• Join over 1.2 million students every month
  • Accelerate your learning by 29%
  • Unlimited access from just £6.99 per month

Did everyone suffer equally from the depression?

Extracts from this document...


Did everyone suffer equally from the depression? Introduction The Great depression affected the lives of the American people greatly. The most important thing in many people's lives was jobs. The Great depression stripped many people of their jobs and left them on the street waiting in line for charity soup. The depression was a source of poverty for many people in America. It was not a depression for everybody though; some people did not get hit so badly. In this essay, I will outline who suffered from the depression and who didn't. I will also draw a conclusion if everyone was suffering equally during the depression. Main Many different people suffered from the depression, and some actually didn't. Below I am outline the two different types. Farmers were already in a bad state from the actual roaring twenties. This was because the produced lots of excess crops, and there was a lot of surplus. When this happened, the prices of crops fell, and they were not worth much anymore. Therefore, farmers lost out on money and got generally low incomes. ...read more.


When the banking crisis started, people who did not manage to get their money out of banks and keep it at home, lost all of their money. Also, a lot of immigrants lost a lot of their money when the New York main bank went bankrupt. The rich lost a lot too because they invested a lot of their money. These people actually became very poor and were unable to pay their mortgages on time and so they were kicked out of their homes. When this happened, a lot of people became hoboes or tramps and went to live in dumps, where they would make houses out of raw materials and eat food from dumps. The dumps were called hoovervilles, and a lot of migrants lived here. People used to eat scraps off the floor, pretending not to notice the maggots on the old meat. Hoovervilles were massed of waste land where people would build their houses from any materials they could find. These people also went to so called soup kitchens which charities would organize. ...read more.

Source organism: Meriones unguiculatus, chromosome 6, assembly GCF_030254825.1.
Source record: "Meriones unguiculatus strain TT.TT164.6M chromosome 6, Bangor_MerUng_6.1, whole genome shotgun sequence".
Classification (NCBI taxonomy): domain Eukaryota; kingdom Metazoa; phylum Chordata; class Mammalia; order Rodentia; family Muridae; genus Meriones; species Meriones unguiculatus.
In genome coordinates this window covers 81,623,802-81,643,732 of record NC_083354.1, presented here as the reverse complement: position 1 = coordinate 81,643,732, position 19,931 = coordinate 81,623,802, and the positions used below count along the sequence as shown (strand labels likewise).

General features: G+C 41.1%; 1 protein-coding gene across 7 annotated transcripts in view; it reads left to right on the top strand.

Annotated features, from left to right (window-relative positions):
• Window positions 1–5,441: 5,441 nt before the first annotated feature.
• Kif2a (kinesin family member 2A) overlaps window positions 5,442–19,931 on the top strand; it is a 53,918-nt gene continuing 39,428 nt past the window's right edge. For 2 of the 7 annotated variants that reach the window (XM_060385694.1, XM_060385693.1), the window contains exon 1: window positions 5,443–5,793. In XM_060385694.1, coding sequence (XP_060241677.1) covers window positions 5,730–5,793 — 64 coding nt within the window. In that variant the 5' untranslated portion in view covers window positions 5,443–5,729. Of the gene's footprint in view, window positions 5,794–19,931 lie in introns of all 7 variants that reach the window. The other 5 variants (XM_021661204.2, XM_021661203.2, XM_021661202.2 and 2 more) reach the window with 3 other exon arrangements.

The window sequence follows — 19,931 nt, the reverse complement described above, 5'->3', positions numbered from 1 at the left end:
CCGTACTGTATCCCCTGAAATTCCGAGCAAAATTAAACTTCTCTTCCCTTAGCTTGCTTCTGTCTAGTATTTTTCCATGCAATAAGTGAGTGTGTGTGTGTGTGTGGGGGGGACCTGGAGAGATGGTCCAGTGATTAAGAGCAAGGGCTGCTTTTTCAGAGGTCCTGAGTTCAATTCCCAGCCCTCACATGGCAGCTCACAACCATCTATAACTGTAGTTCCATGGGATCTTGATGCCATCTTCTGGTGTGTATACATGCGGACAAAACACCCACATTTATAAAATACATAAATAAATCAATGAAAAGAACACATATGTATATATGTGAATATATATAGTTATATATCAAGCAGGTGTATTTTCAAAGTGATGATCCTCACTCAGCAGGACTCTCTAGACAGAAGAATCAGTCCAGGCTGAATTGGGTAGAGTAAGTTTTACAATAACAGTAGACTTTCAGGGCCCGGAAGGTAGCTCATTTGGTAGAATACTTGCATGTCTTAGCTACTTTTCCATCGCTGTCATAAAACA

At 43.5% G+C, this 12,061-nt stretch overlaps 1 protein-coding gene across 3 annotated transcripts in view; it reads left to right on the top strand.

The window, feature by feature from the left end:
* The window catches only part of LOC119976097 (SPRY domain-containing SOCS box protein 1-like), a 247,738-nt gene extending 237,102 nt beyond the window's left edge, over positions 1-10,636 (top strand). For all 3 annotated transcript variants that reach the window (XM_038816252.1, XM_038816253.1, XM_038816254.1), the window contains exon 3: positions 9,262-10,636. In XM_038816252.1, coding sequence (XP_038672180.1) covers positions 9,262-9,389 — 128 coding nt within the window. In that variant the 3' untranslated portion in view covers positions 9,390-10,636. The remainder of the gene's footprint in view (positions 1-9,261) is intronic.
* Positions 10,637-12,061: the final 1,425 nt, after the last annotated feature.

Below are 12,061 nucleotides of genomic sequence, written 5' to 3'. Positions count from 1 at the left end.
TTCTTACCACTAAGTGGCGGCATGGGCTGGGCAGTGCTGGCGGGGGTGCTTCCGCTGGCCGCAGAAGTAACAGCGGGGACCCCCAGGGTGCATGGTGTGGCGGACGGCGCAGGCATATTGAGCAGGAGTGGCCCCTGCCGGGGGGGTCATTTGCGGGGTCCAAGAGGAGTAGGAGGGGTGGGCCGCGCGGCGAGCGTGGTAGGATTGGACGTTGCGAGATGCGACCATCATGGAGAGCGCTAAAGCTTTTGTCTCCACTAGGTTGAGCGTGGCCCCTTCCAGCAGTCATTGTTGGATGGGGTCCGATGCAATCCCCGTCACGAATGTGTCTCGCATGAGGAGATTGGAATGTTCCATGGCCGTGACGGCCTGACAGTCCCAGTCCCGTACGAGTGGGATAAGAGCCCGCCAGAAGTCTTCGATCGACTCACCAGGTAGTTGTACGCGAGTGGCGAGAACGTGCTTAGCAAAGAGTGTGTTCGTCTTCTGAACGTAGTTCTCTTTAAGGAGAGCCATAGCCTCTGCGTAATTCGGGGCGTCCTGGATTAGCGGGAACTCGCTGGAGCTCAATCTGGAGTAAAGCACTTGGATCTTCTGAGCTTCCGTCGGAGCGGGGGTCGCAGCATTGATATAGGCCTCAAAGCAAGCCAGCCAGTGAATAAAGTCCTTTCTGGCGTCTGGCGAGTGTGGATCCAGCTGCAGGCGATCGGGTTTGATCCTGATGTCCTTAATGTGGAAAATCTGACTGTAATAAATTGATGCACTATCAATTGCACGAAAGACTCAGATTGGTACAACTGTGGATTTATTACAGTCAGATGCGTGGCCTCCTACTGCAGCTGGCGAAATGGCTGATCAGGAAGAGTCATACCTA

The same was for farmers. Farmers suffered a lot in the respects that they never really had any good income. They now had to leave their homes and also defy the law sometimes. They were very badly hit, as they had not money at all, not even in banks. Farmers had never really taken any pert in stock marketing. The poor also suffered equally with farmers, as they started off poor in the roaring twenties, so they had no money now. Because a lot of speculators had lost a lot of money, they also lost out a lot as well as working class people. Many migrants lost out too, but they were not doing very good to start with. So in reply to the question, no, not everyone suffered equally, farmers, Black people and the poor in the boom lost out the most. They were the ones who suffered most, and so to say equally. People who had invested and had been laid off companies were next, they suffered a lot but still had money from banks and excess. However there were still some people who were very rich at the time, and so still had a lot of money. They did not suffer a lot. ...read more.